Bill to legalise assisted dying to be lodged today



A bill to legalise assisted dying is being lodged at Holyrood today.

The proposals by Liberal Democrat MSP Liam McArthur would introduce the right to an assisted death for terminally ill, mentally competent adults.

A consultation on the bill’s contents is expected to take place in the autumn.

Mr McArthur told BBC Scotland’s Sunday Show he thought people should be able to access safe and compassionate assisted dying if they choose, rather than suffer a prolonged and painful death.

“The current blanket ban on such assistance is unjust and causes needless suffering for so many dying people and their families across Scotland,” he said.

“[There are] many more examples of those who have been put through, I would argue, needlessly painful, protracted, agonising deaths - and their families and friends are put through the experience with them.

“I think that lived experience is having an effect, not just in terms of public support but political support.”

Michael Veitch, parliamentary officer at Care for Scotland, said there could be “no adequate safeguards” and that terminal prognoses were “fraught with uncertainty”.

He said: “This law will not just affect the small number of individuals who might choose to access assisted suicide.

“It will affect every person living with a terminal illness, fundamentally alter the doctor-patient relationship, devalue disabled people’s lives, and undermine wide efforts to prevent suicide.”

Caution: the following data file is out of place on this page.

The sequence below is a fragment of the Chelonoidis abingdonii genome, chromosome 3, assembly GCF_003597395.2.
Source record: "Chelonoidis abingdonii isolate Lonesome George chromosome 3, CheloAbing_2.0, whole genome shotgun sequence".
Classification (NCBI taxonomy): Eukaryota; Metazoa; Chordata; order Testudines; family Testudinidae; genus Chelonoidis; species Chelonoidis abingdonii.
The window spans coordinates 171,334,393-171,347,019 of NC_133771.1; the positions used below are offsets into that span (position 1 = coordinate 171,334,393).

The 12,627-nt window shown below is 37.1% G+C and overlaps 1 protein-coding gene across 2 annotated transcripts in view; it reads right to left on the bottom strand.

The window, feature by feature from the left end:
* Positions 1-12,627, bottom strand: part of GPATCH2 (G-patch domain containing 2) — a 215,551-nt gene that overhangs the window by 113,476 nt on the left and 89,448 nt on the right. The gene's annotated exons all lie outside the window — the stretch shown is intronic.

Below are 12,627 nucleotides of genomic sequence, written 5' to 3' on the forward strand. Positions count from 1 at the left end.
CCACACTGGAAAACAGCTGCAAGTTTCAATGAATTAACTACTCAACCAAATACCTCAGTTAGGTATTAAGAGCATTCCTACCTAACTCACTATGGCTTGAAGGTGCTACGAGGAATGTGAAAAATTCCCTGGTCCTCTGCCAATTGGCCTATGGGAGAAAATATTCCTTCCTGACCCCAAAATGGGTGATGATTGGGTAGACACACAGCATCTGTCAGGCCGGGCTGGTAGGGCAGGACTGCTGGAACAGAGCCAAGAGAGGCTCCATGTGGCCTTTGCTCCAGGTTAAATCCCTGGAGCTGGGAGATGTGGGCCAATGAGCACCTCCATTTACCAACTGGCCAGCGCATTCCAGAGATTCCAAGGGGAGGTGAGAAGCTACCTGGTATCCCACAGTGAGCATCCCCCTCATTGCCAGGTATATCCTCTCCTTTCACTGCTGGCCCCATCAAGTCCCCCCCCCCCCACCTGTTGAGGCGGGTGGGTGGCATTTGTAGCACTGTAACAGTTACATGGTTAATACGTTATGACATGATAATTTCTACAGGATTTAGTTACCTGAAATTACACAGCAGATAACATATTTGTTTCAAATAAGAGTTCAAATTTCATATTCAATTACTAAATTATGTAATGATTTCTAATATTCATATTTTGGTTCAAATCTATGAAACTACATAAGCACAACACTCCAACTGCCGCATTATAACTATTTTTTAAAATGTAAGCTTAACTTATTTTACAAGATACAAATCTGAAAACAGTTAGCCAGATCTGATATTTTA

He said also that other jurisdictions’ experiences showed that an “incremental extension” of the law was “inevitable”.

“There are far better and more ethical ways to help patients at the end of life than allowing lethal drugs to be prescribed on the NHS,” he said.

Fraser Sutherland, chief executive of Humanist Society Scotland, said: “People at the end of their life need to be listened to and have their choices respected. The current practice of ignoring the demand for assisted dying at home but allowing people well and rich enough to travel to a private clinic abroad is simply immoral and without a shred of compassion.

“Given the overwhelming weight of public opinion is on the side of change, we think it is the right time for the Scottish Parliament to consider this issue. Scotland is able to learn from many countries around the world who have passed safe, dignified and properly regulated assisted dying laws.”



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